- At low voltage, the power dissipated by flash converters is greatly reduced, thereby making flash architectures advantageous.
- Because flash converters have low power, multi-bit sigma-delta converters have advantages over single-bit architectures.
- Very fast logic allows offset compensation in a fraction of a sample period and enables small, low-power comparators.
- Oversampling DACs and ADCs become increasingly feasible at low voltage, thereby reducing kT/C noise and easing analog filter requirements.
- Digital, self-calibration and dynamic element matching have increasing advantages at small feature size and low voltage.
In an example of a re-optimized design, the 12-bit delta- sigma ADC takes advantage of the logic and high-speed switching capability of 90nm CMOS. Such a converter's high resolution and sampling rate allow more of the radio-channel signal processing to be done in the digital domain. This digital processing improves flexibility and reduces cost and power versus a more heavily analog implementation.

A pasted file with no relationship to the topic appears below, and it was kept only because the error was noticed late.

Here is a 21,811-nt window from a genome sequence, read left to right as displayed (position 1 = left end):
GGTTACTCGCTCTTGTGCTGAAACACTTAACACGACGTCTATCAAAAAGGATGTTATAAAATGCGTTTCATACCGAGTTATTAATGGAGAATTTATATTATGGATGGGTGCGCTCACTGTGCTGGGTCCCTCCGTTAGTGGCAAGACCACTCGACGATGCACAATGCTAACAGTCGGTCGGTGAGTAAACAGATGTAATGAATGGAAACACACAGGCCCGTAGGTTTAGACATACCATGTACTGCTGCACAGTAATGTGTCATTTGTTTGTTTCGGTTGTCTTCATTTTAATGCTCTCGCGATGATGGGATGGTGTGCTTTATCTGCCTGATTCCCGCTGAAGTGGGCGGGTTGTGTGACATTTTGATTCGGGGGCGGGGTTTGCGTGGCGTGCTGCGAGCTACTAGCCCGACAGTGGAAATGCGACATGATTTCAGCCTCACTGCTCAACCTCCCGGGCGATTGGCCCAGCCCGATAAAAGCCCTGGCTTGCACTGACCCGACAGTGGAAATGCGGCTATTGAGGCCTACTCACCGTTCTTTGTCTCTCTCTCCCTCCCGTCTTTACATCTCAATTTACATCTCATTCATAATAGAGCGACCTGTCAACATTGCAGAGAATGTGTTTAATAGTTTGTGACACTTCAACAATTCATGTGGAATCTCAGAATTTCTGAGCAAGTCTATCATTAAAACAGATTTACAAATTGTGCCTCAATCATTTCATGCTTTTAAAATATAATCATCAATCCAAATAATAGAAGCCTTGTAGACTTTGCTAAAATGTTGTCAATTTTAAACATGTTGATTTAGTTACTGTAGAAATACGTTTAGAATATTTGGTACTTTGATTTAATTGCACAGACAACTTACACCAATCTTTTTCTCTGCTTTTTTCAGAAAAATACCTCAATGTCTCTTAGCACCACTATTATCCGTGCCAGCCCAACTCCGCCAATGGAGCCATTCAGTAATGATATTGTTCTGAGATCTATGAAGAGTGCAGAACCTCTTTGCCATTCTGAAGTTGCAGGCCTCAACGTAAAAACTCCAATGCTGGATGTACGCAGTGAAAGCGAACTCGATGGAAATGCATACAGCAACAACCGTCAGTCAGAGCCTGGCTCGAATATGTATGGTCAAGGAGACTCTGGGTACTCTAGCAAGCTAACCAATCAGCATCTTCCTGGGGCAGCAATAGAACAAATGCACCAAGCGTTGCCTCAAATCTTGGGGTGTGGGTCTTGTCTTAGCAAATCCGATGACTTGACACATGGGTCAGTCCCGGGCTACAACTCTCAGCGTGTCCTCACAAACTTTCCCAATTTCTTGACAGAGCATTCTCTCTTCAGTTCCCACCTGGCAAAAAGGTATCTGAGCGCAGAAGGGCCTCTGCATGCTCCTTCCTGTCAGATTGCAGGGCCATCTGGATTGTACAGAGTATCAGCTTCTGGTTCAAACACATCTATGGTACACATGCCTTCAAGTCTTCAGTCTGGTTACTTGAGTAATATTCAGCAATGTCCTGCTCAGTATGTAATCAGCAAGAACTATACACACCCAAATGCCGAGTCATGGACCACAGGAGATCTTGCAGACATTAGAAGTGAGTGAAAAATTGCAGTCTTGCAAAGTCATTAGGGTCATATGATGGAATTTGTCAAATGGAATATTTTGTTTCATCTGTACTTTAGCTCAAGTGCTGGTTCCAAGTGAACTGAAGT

Power management is becoming increasingly distributed, especially in low-power applications, because of the need to reduce standby power by putting unused logic and memory in a standby or sleep mode. Much of this power management functionality can be accomplished using switches to activate or deactivate logic blocks. In addition, local, on-chip voltage regulation is also needed, and this requires on-chip low-drop out (LDO) regulators. Activating a switch or realizing an LDO at voltage near VDD often requires circuits to operate in excess of the circuit's VDD, and this can be achieved using drain-extended (DE) CMOS, which can sustain voltage on the drain in excess of the BVDss of a normal MOSFET. DE CMOS can also be used to implement high-voltage battery charger circuitry in battery-operated products.